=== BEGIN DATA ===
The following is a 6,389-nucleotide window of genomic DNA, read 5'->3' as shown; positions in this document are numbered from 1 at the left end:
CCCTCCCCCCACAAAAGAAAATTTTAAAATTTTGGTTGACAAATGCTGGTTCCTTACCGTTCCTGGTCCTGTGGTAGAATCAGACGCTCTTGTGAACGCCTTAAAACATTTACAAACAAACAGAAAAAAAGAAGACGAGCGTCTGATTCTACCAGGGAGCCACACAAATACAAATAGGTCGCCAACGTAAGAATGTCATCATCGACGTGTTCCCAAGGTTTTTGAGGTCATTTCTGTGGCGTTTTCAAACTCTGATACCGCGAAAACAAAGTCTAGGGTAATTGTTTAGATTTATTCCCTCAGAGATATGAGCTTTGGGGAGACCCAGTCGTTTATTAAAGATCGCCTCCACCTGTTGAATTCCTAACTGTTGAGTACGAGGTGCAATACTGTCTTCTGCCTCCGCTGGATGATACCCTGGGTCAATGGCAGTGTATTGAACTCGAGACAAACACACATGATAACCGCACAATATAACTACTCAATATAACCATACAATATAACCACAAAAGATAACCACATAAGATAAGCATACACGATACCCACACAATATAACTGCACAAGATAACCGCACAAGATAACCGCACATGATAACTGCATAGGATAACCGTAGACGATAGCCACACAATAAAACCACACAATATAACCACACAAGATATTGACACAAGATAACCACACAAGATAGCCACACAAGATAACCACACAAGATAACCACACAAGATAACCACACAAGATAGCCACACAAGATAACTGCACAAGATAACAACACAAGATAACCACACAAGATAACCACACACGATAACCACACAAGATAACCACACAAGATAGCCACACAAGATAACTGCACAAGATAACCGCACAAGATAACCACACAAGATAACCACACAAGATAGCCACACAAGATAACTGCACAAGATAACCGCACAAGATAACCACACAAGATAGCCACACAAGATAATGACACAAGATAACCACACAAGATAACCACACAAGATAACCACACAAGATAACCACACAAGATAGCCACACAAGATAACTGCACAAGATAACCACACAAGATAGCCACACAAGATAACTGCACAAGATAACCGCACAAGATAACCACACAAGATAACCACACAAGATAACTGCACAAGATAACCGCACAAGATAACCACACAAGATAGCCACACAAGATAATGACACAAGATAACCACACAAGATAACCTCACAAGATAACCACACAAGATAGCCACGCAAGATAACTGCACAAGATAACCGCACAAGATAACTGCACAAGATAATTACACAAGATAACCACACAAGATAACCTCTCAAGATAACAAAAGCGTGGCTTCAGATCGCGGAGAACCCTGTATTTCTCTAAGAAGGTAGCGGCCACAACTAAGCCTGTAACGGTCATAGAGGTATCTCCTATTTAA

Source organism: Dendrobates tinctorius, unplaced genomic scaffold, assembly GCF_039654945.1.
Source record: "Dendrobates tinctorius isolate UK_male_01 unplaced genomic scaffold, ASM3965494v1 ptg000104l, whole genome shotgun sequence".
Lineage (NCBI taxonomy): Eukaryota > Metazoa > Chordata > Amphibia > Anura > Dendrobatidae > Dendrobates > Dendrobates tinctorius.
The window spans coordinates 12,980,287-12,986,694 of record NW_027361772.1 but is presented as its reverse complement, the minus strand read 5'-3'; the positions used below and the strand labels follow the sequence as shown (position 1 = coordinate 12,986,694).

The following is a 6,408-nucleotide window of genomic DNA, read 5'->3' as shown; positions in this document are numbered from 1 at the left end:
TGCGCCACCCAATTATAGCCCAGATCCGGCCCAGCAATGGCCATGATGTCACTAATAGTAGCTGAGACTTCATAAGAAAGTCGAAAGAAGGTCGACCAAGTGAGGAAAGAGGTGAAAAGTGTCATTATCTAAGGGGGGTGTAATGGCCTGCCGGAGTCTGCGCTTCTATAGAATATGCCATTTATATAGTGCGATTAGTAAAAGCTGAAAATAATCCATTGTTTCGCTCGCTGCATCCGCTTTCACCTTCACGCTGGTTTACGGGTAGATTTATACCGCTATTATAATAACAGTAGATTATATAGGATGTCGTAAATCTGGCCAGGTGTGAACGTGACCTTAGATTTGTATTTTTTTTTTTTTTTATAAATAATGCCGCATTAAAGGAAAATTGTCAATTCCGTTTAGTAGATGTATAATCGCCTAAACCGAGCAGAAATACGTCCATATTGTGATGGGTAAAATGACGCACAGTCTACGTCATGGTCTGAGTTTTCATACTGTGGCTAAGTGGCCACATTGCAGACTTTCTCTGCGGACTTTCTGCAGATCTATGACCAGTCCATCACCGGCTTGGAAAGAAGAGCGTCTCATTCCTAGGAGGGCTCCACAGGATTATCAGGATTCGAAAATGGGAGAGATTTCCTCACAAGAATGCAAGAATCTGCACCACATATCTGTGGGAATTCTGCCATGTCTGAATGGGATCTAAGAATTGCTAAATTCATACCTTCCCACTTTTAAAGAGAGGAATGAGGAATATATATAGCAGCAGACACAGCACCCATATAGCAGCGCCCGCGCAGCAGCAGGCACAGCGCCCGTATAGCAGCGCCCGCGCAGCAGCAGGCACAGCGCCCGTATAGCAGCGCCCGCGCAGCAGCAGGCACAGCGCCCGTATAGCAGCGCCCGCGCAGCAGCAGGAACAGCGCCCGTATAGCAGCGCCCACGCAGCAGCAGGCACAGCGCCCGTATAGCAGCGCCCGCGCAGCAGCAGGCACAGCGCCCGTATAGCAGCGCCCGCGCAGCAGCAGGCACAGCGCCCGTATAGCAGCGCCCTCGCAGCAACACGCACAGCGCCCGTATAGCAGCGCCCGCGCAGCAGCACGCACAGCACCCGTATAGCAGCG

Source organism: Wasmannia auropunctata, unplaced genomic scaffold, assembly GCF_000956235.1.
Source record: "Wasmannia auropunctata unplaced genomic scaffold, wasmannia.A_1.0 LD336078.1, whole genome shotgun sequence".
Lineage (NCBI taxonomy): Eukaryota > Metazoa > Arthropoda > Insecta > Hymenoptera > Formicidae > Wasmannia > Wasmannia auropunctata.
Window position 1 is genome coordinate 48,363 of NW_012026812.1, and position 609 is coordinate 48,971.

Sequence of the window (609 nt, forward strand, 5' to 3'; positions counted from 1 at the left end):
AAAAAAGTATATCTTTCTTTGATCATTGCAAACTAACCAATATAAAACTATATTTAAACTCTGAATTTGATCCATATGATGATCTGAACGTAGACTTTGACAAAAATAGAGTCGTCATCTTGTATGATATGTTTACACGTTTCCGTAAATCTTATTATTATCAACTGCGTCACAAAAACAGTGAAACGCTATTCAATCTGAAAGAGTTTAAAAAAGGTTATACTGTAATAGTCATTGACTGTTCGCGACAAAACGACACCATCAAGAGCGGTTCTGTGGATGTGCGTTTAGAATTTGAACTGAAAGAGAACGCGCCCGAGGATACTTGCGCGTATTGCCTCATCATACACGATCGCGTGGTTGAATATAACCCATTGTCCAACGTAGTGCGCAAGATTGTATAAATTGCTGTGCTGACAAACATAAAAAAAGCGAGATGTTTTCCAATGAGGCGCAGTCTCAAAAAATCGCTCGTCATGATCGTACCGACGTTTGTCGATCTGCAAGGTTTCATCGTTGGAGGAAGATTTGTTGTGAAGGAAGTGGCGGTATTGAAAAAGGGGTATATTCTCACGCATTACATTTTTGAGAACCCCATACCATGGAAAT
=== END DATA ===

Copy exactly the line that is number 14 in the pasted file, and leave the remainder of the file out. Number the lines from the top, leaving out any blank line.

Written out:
AAAAAAGTATATCTTTCTTTGATCATTGCAAACTAACCAATATAAAACTATATTTAAACTCTGAATTTGATCCATATGATGATCTGAACGTAGACTTTGACAAAAATAGAGTCGTCATCTTGTATGATATGTTTACACGTTTCCGTAAATCTTATTATTATCAACTGCGTCACAAAAACAGTGAAACGCTATTCAATCTGAAAGAGTTTAAAAAAGGTTATACTGTAATAGTCATTGACTGTTCGCGACAAAACGACACCATCAAGAGCGGTTCTGTGGATGTGCGTTTAGAATTTGAACTGAAAGAGAACGCGCCCGAGGATACTTGCGCGTATTGCCTCATCATACACGATCGCGTGGTTGAATATAACCCATTGTCCAACGTAGTGCGCAAGATTGTATAAATTGCTGTGCTGACAAACATAAAAAAAGCGAGATGTTTTCCAATGAGGCGCAGTCTCAAAAAATCGCTCGTCATGATCGTACCGACGTTTGTCGATCTGCAAGGTTTCATCGTTGGAGGAAGATTTGTTGTGAAGGAAGTGGCGGTATTGAAAAAGGGGTATATTCTCACGCATTACATTTTTGAGAACCCCATACCATGGAAAT